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Unique or Creepy? - The story of a "red" dress

Discussion in 'WWII' started by Deco-Doll-1928, Sep 27, 2011.

  1. Deco-Doll-1928

    Deco-Doll-1928 Practically Family

  2. That was one heck of a big flag. Then again, the Reichstag was big.
  3. Deco-Doll-1928

    Deco-Doll-1928 Practically Family

    Yeah, I thought that too. I was so amazed there was enough fabric to make that dress. Considering the skirt alone.
  4. matrioshka

    matrioshka One of the Regulars

    It could have been one of the banners that were hung off the side of a building. They were huge.
  5. Whatever it was, I think it's totally cool. She took a symbol of evil and totally trumped it. As an onbect it's just a piece of cloth. It really doesn't possess any "magic evil cooties" that would make it anathema for all time. She turned it into an emblem of triumph. Hooray for her.
  6. Steven180

    Steven180 One of the Regulars


    Resistance to the end. I hope she watches that TV in bliss.

  7. ButteMT61

    ButteMT61 I'll Lock Up

    Well, the "symbol" has been around way longer than Nazis, and it's not in an of itself evil. However, the flag would fall under that category OK. :)
    Pretty neat story. Thanks for posting.
  8. Sgt Brown

    Sgt Brown One of the Regulars

    As it is being auctioned, I just hope it doesn't end up in the hands of neo-nazis who would treat it as a symbol.

  9. Interesting story...but hard to believe some of it...especially the taking of the flag from the Reichstag...and possibly the stealing of Goering's Mercedes. First, the Russians fought the Battle of Berlin from 20 April 1945 until 2 May 1945. The Reichstag, which was gutted by fire in 1933, was the scene of a fierce battle which left nothing but pock marks and dead bodies. The Americans, British, and French didn't arrive in Berlin until July 1945...2 months later.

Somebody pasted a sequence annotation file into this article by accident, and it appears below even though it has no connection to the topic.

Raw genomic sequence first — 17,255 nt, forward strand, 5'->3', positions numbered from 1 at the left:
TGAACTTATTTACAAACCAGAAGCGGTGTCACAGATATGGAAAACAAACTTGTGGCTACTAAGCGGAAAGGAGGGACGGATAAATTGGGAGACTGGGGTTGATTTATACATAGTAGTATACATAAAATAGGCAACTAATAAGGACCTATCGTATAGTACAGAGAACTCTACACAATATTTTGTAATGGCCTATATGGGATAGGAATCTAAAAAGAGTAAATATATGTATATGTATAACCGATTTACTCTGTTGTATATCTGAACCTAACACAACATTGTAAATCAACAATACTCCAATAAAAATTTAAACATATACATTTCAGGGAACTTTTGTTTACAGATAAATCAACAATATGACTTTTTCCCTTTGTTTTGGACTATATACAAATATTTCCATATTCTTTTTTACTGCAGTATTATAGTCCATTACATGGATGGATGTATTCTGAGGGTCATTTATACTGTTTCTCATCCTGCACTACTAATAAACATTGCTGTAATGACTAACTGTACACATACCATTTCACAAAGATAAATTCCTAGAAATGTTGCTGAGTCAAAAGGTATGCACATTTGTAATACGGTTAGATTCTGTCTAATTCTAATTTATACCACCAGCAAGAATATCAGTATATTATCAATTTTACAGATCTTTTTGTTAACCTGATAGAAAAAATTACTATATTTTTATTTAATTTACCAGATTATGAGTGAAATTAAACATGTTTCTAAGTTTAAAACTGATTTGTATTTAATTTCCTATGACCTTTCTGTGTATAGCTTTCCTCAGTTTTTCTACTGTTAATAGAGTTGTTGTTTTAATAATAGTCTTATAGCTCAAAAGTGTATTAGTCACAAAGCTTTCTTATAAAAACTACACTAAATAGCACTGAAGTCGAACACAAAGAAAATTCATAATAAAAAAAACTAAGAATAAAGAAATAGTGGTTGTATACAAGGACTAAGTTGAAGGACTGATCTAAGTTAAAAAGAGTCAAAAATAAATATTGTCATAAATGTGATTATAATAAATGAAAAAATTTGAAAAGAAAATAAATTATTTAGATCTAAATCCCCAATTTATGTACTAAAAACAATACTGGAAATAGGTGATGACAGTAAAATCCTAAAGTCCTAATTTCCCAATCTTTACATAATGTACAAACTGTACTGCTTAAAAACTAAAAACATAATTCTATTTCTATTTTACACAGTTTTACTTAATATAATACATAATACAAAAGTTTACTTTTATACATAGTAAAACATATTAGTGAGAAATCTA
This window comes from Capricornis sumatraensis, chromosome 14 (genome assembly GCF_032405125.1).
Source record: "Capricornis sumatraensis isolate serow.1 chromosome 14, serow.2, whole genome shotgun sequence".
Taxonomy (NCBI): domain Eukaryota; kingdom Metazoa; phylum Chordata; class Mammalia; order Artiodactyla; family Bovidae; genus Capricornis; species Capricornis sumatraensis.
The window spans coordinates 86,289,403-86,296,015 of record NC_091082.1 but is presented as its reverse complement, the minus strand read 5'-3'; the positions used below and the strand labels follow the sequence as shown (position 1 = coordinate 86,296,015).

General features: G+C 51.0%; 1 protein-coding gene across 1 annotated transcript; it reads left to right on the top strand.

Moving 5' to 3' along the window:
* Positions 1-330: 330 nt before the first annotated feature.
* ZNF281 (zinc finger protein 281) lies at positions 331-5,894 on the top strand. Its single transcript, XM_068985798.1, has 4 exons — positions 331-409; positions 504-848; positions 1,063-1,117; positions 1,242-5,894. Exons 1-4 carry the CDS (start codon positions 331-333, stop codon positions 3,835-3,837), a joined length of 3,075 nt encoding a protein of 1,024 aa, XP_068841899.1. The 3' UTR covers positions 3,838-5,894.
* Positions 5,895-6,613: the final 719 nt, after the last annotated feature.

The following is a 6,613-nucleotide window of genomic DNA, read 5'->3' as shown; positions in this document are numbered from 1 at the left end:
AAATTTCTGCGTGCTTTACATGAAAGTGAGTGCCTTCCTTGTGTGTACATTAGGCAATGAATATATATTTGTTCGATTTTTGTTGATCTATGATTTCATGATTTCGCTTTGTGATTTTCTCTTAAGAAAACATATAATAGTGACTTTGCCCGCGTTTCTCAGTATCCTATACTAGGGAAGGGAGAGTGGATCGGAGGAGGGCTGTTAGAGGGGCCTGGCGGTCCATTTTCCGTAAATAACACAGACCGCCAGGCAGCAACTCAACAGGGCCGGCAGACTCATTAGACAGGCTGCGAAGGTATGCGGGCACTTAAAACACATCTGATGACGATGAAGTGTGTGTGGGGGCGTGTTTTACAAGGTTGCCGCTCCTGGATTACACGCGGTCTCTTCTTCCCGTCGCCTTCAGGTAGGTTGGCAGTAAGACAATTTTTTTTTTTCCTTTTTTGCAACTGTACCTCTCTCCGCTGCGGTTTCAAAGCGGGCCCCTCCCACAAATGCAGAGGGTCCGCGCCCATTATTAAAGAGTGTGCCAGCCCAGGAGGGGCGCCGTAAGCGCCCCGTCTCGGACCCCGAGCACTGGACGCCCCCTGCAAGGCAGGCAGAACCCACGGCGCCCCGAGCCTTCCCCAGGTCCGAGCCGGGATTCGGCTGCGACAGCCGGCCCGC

Then comes the stealing of Goering's car. Well, Goering had one of his cars, along with 25 other vehicles, when he was captured on 9 May 1945 by Brigadier General Robert I. Stack, Assistant Division Commander, U.S. 36th Infantry Division, in Austria. BG Stack said that Goering's armored Mercedes was such a "white elephant" that he presented it to the commanding general of Seventh Army. Another of Goering's cars was liberated by the 101st Airborne Division in Berchtesgaden.

    So maybe the 'love interest' GI embellished his story to impress the girl...could pick up a Mercedes just about anywhere since the Germans had very little gasoline for the civilian population to use during the war. As for the Nazi banner which were found everywhere in Germany, the big ones are about 5-1/2 feet by 16 feet (about 5 yards of fabric)...so I think it would have been enough to make a dress out of....an interesting piece of history.


    Last edited: Sep 28, 2011
  10. Mike in Seattle

    Mike in Seattle My Mail is Forwarded Here

    And we can all relive the story next year, when it comes out as a major motion picture starring Lenardo DiCaprio and Scarlett Johansen...or some other odd pairing of celebrities...
  11. I don't think there's anything necessarily creepy about this. I go with 'Unique'. They took a symbol of evil and they turned it into something beautiful to celebrate the END of that evil.